• June 29, 2006 – Mets 2, Red Sox 4: Curt Schilling pretty much shut down the Mets this evening.  This is the only occassion when I’ve encountered rude fans at Fenway as a trashy-looking woman and her teenage son shouted insults and threw peanuts at Mets fans in my sections (although for some reason they left me alone).  This game sewed up a sweep for the Sox and at the time it looked like they were bound for the postseason and the Mets were fading, but in the end it was the the Mets who reached the playoffs that season.

The grounds crew to the rescue!
The grounds crew to the rescue!

Sunday’s game was interesting as well partly because a thunderstorm pelted the field with rain and hail in first inning.  Fans ooh-ed and aah-ed as lighting struck buildings in nearby Back Bay.  I sat in the family section in left field near the Green Monster, safely ensconced under the roof.  So I had a good dry view of the heroic grounds crew as they rushed to get the already sodden field covered with a tarp.  It was also amusing to watch the people in the front rows evacuate their seats.  On the scoreboard they showed a video of a couple of guys lip-syncing Milli Vanilli’s “Blame it on the Rain” and dancing with the Wally the Green Monster in a rain slicker.  Turns out the “two guys” are Red Sox pitchers Jonathon Papelbon and Manny Delcarmen which further proves that I can never recognize athletes when not in uniform.  Anyhow, it’s pretty funny and you can watch it below:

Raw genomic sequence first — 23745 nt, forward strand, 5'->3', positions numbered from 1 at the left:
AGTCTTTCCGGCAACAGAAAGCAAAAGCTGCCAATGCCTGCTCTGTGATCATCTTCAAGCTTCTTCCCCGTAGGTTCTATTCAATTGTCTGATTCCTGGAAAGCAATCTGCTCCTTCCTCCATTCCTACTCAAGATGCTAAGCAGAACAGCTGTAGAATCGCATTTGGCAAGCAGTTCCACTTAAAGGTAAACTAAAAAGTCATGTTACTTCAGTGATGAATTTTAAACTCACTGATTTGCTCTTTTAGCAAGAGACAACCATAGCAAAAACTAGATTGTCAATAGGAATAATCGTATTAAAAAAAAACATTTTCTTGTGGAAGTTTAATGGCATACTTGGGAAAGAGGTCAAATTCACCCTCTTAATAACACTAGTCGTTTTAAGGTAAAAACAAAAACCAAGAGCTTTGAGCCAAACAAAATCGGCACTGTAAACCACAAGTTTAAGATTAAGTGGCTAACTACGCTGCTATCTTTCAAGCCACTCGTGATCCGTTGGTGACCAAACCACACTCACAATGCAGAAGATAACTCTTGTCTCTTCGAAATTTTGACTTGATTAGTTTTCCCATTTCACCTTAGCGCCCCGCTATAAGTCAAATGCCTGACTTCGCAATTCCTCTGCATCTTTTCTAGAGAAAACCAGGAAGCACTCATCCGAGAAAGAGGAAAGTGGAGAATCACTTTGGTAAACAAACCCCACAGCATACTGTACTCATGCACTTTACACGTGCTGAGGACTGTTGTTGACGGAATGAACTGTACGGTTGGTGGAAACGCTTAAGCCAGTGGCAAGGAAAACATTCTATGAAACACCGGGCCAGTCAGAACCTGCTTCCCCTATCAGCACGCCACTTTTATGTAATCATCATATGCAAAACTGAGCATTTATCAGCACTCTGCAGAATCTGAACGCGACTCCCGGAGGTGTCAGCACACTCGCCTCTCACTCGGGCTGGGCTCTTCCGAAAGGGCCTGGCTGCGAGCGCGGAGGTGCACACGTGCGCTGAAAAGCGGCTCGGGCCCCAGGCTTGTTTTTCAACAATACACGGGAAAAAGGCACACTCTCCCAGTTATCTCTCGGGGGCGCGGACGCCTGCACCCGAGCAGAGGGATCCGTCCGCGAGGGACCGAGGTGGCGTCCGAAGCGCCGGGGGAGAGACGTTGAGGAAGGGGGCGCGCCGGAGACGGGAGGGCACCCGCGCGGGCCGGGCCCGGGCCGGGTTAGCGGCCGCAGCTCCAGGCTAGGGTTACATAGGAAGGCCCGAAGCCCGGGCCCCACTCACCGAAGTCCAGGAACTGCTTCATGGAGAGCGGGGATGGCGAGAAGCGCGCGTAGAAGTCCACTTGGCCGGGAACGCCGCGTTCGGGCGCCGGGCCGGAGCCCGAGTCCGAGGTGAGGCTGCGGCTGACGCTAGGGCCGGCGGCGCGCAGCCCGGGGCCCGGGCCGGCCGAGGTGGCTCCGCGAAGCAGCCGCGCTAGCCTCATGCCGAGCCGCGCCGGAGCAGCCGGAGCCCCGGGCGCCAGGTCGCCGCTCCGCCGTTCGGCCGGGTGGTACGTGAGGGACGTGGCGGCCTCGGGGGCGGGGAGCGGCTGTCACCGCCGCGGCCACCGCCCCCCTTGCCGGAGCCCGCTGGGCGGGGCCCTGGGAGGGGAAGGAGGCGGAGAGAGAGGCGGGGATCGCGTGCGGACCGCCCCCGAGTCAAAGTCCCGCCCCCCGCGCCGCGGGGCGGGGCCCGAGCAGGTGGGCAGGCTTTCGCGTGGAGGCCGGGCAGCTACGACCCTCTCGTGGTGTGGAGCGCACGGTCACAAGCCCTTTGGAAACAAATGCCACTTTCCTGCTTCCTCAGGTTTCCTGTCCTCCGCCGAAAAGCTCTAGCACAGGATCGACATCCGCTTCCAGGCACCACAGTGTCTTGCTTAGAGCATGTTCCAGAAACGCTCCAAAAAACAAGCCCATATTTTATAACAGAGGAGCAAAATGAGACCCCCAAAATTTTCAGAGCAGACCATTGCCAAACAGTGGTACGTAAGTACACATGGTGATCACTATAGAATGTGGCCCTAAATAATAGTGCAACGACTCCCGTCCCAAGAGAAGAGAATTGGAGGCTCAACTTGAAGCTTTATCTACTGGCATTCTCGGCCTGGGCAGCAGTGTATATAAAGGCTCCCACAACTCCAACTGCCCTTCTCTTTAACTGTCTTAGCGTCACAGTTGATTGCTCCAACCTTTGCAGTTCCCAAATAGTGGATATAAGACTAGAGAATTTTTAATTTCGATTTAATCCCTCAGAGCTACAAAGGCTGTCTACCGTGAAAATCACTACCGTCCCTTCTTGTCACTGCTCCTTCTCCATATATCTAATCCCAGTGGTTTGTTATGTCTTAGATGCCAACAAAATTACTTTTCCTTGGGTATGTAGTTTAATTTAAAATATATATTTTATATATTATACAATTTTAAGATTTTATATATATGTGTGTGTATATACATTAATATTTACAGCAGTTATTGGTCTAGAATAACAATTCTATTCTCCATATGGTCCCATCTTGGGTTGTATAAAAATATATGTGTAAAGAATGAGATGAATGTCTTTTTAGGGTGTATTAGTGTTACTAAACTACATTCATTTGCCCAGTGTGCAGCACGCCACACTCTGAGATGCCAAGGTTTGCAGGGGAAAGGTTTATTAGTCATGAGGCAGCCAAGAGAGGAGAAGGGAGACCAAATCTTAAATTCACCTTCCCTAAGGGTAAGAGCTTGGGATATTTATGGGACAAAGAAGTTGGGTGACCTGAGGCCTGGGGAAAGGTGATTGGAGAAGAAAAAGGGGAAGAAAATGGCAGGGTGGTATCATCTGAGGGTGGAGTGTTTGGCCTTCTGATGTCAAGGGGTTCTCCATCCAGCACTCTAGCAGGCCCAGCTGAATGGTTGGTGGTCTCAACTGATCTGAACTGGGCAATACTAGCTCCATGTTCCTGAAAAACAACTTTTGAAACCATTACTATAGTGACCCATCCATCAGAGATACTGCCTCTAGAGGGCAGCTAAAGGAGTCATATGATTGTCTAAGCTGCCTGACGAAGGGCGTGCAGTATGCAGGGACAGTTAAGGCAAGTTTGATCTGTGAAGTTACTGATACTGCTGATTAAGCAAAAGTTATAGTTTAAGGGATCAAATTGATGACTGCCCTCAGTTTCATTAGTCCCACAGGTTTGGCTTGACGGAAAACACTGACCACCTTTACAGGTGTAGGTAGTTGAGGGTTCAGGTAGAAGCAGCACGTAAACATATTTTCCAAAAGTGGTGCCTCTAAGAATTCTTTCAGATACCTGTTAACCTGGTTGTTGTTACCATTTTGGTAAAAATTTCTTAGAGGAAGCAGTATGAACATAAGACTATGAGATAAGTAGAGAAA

When play resumed, things looked good for the Mets as they took a lead into the fifth inning and seemed in control of the game.  And then the Red Sox batters made mincemeat of the Mets bullpen – especially Brian Stokes – and just kept hitting and hitting and hitting.  Oh well, it turned out to be a lovely day and while some blokes lamely tried to heckle Gary Sheffield, I sat among some friendly fans.  Which is good because we’re all squished together in that special Fenway way.

Luis Castillo dances off second when things were going well for the Mets
Luis Castillo dances off second when things were going well for the Mets

I’ve been visiting Fenway Park pretty much every year since 1997, and it just gets bigger – more seats, more concourse, more concessions, and more ads (which add some nice color) – but the seats are still narrow as can be.  All the changes have been for the better improving what was already one of the best ballparks in baseball (although at least the Mets have something comparable now).  I look forward to going back for a game when I can root for the Sox.

More pictures from the game in my ballgames photo album.

A mound conference when things were going poorly for the Mets